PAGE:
With Protagoras of Abdera, the period of Classical Philosophy begins.

This period marks a new philosophical vision centered on the anthropological question, that is: what is man? What can he know? What human acts can be considered just or unjust?

The question about arche and physis, which philosophers such as Thales of Miletus, Anaximander and Anaximenes sought to answer, is left somewhat aside.

Protagoras turns his reflection on man’s ability to know.

Biography of Protagoras

Protagoras was a sophist philosopher born in the city of Abdera (Thrace) in 491 B.C. and died in a shipwreck in 420 B.C.

Protagoras was the founder of the philosophical doctrine of relativism, which states that we have no absolute criteria for judging whether something is false or true.

He was accused of impiety or atheism, because he claimed that religions and gods were human conventions.

Protagoras traveled all over Greece, being several times in Athens; he was very prestigious by politicians. Pericles, the famous Statesman of the city of Athens, asked Protagoras to draft new legislation for the Pan-Hellenic colony of Tury.


Protagoras of Abdera is said to have written a work called The Antilogies, but it has been lost, with only a few fragments and testimonies remaining.

Other works attributed to him:

  • On Truth and Being;
  • On the Gods: a work that was possibly used to accuse him of impiety;

The relativism of Protagoras

Protagoras defended the philosophical relativism which consists in affirming that human knowledge has no criterion that can establish the truth or falsity of statements. For him, everything is relative.

His famous phrase illustrates well his relativistic doctrine, it says that:

Man is the measure of all things: of things which are, that they are, and of things which are not, that they are not.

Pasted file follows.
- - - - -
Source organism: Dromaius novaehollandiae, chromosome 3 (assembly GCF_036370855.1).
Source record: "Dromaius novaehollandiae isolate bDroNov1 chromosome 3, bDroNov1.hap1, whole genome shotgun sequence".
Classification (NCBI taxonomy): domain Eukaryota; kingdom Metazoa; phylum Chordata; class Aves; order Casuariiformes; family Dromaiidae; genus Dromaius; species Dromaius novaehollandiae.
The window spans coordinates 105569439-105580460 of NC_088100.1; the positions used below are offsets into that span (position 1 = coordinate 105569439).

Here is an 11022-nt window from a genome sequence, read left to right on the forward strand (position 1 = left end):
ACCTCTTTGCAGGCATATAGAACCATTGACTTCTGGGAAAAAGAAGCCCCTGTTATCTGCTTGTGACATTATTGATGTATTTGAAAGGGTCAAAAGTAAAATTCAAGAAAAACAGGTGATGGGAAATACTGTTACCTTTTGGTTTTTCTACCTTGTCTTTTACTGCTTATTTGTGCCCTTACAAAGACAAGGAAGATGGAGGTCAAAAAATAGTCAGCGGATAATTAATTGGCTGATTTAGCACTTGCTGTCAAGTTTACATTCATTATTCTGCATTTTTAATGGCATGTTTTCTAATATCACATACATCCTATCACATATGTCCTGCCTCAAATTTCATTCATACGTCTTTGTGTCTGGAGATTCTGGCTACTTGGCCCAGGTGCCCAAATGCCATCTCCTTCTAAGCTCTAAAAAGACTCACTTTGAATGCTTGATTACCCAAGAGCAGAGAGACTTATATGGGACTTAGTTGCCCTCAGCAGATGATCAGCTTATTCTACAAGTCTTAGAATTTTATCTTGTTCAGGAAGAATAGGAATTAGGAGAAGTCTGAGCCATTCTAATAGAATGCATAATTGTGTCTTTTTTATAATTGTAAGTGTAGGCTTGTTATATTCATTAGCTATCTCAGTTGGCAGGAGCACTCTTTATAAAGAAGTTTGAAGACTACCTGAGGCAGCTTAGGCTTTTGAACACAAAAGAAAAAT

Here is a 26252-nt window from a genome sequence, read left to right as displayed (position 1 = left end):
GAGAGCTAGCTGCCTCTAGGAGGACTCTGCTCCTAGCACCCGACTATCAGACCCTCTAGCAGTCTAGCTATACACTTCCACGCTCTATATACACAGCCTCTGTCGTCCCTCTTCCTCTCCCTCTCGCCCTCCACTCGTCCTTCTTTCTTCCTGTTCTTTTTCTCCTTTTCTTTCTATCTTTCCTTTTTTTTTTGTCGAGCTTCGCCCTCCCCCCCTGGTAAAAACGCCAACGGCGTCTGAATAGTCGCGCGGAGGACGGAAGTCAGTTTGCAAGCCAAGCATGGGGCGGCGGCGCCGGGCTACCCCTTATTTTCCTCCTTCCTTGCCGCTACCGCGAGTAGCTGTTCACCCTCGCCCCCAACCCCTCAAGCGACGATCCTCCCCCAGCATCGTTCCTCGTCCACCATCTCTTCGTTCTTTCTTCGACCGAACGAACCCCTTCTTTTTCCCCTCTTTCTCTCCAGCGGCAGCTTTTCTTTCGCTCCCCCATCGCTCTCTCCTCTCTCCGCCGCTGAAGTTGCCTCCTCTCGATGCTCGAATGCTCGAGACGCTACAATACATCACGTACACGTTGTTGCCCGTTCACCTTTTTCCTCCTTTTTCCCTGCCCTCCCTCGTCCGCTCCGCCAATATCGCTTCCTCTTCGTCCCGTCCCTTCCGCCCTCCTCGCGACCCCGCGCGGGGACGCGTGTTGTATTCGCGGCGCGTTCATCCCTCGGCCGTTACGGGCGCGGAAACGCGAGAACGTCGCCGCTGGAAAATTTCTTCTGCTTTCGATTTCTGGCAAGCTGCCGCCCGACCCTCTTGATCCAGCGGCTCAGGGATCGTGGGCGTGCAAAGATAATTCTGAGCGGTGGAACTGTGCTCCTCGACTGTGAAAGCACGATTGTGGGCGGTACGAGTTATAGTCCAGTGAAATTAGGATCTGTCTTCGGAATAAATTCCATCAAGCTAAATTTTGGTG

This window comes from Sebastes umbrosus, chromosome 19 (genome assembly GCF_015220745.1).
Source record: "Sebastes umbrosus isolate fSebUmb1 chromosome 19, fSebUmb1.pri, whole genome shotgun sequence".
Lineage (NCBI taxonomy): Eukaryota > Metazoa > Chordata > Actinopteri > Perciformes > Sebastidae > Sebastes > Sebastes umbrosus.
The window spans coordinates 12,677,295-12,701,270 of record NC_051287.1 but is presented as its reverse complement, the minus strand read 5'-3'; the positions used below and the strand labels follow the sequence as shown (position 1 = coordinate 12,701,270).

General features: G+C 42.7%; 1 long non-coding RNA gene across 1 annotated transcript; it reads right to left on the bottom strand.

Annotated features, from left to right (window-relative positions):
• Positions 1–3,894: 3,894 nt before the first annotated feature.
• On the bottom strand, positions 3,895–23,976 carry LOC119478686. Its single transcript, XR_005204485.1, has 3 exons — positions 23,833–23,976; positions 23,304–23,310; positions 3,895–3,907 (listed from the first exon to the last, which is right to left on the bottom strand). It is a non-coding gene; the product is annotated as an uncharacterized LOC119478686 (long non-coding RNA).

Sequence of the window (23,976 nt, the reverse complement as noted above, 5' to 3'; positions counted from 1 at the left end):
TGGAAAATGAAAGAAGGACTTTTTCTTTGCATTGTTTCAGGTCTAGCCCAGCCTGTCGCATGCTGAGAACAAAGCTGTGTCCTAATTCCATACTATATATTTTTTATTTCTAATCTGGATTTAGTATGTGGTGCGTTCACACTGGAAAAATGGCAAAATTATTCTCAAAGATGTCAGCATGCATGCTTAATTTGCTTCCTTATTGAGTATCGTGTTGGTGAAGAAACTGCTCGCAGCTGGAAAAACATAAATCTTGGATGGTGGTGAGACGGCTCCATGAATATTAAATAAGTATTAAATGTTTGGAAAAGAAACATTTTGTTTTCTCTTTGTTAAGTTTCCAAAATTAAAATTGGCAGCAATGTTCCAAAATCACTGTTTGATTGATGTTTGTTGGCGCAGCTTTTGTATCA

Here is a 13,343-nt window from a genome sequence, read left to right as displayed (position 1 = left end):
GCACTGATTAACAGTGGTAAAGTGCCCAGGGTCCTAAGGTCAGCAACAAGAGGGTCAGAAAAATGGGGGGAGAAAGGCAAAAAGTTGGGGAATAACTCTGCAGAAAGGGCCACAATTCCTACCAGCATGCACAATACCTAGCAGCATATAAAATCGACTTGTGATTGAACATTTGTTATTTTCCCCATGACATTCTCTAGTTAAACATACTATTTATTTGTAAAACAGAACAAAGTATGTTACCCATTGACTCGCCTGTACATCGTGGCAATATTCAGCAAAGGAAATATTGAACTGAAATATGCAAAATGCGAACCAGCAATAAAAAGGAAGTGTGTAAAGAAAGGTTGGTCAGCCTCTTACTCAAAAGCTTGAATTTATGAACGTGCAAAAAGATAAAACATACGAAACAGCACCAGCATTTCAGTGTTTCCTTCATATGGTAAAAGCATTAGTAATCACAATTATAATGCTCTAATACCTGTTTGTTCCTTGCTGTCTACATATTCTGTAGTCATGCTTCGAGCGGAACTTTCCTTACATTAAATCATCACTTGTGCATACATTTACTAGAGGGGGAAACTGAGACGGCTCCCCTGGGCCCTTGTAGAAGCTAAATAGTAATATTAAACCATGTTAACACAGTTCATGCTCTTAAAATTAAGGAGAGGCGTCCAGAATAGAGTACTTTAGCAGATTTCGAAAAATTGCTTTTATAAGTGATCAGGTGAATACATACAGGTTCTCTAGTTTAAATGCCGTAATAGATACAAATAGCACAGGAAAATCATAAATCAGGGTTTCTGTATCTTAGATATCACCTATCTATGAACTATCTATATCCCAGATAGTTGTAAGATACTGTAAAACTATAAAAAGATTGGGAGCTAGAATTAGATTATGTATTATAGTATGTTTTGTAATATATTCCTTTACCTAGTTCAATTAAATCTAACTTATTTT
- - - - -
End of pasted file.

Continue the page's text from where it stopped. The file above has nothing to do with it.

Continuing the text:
By “measure,” Protagoras means “rule” or “norm,” that which establishes something; and “all things,” he means all human facts and experiences. Man is, therefore, the ultimate rule of all knowledge.

This phrase, which became known as the principle of relativism, and became famous among all relativistic philosophers in the West.

With this principle, Protagoras denies any kind of philosophical doctrine that establishes an absolute criterion that can distinguish true from false.

The only criterion is man, or rather, each individual human being. Each one is his own criterion to define what is right and wrong, true or false.

Therefore, Protagoras stated the following:

As each thing appears to me, so it is to me; as it appears to you, so it is to you. To him who is cold, it is cold; to him who is not cold, it is not.

In other words, Protagoras holds that each one establishes his own truth.

How can a weak argument be made stronger?

Because of his relativism, Protagoras said it was possible to make a weak argument become strong.

However, Protagoras was not in favor of using this to defend injustices; he taught this as a rhetorical technique or methodology, to show how it was possible to successfully defend an argument that in certain circumstances might be weak.

Therefore, this technique would allow any opinion to prevail against the opposing opinion.

This technique of Protagoras, encouraged the young people of his time to enter political life, in the courts or in the Greek assemblies, where a good argument was always well regarded and necessary.

Protagoras’ Morals

Once it is established that there is no absolute criterion for determining true and false, there is also no criterion for determining good and evil.

Therefore, because of relativism, Protagoras is forced to assert that there are no absolute moral values.

To get out of this inconvenience, Protagoras advocates a kind of moral utilitarianism. For each practical situation in life, there is something that is more convenient to do, something more opportune. The wise man is precisely the one who knows what is useful and more convenient, and knows how to convince others to recognize what is more opportune.

In this case, evil and good are understood as something “useful”, “less harmful” to the individual.

Cite This Work

Vieira, S. (2021, December 06). Protagoras. Filosofia do Início. Retrieved from

Vieira, Sadoque. “Protagoras.” Filosofia do Início, December 6, 2021.

Vieira, Sadoque. “Protagoras.” Filosofia do Início, 6 Dec. 2021,

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